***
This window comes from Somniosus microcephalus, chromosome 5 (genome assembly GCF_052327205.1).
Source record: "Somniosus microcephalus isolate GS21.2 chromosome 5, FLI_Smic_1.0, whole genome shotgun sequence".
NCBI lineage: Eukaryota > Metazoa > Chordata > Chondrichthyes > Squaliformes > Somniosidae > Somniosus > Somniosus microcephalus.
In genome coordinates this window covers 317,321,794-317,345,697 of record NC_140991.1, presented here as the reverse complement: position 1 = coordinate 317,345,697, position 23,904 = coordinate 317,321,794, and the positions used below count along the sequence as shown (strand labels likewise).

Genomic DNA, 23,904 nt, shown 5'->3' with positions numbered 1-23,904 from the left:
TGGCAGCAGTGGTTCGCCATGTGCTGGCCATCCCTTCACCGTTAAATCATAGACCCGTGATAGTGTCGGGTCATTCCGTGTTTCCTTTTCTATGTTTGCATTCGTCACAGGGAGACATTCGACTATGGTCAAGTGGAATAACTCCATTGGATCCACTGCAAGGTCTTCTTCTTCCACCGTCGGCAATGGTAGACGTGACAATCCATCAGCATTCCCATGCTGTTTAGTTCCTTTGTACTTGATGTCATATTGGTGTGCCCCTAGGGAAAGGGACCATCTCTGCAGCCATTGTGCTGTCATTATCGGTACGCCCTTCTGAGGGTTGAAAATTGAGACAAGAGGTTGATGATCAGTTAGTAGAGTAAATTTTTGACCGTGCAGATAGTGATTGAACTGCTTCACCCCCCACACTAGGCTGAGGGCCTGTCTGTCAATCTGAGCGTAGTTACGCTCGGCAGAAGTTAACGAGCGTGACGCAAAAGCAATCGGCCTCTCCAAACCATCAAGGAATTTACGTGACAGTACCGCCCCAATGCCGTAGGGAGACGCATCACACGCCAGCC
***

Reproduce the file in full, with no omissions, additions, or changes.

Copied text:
This window comes from Somniosus microcephalus, chromosome 5 (genome assembly GCF_052327205.1).
Source record: "Somniosus microcephalus isolate GS21.2 chromosome 5, FLI_Smic_1.0, whole genome shotgun sequence".
NCBI lineage: Eukaryota > Metazoa > Chordata > Chondrichthyes > Squaliformes > Somniosidae > Somniosus > Somniosus microcephalus.
In genome coordinates this window covers 317,321,794-317,345,697 of record NC_140991.1, presented here as the reverse complement: position 1 = coordinate 317,345,697, position 23,904 = coordinate 317,321,794, and the positions used below count along the sequence as shown (strand labels likewise).

Genomic DNA, 23,904 nt, shown 5'->3' with positions numbered 1-23,904 from the left:
TGGCAGCAGTGGTTCGCCATGTGCTGGCCATCCCTTCACCGTTAAATCATAGACCCGTGATAGTGTCGGGTCATTCCGTGTTTCCTTTTCTATGTTTGCATTCGTCACAGGGAGACATTCGACTATGGTCAAGTGGAATAACTCCATTGGATCCACTGCAAGGTCTTCTTCTTCCACCGTCGGCAATGGTAGACGTGACAATCCATCAGCATTCCCATGCTGTTTAGTTCCTTTGTACTTGATGTCATATTGGTGTGCCCCTAGGGAAAGGGACCATCTCTGCAGCCATTGTGCTGTCATTATCGGTACGCCCTTCTGAGGGTTGAAAATTGAGACAAGAGGTTGATGATCAGTTAGTAGAGTAAATTTTTGACCGTGCAGATAGTGATTGAACTGCTTCACCCCCCACACTAGGCTGAGGGCCTGTCTGTCAATCTGAGCGTAGTTACGCTCGGCAGAAGTTAACGAGCGTGACGCAAAAGCAATCGGCCTCTCCAAACCATCAAGGAATTTACGTGACAGTACCGCCCCAATGCCGTAGGGAGACGCATCACACGCCAGCC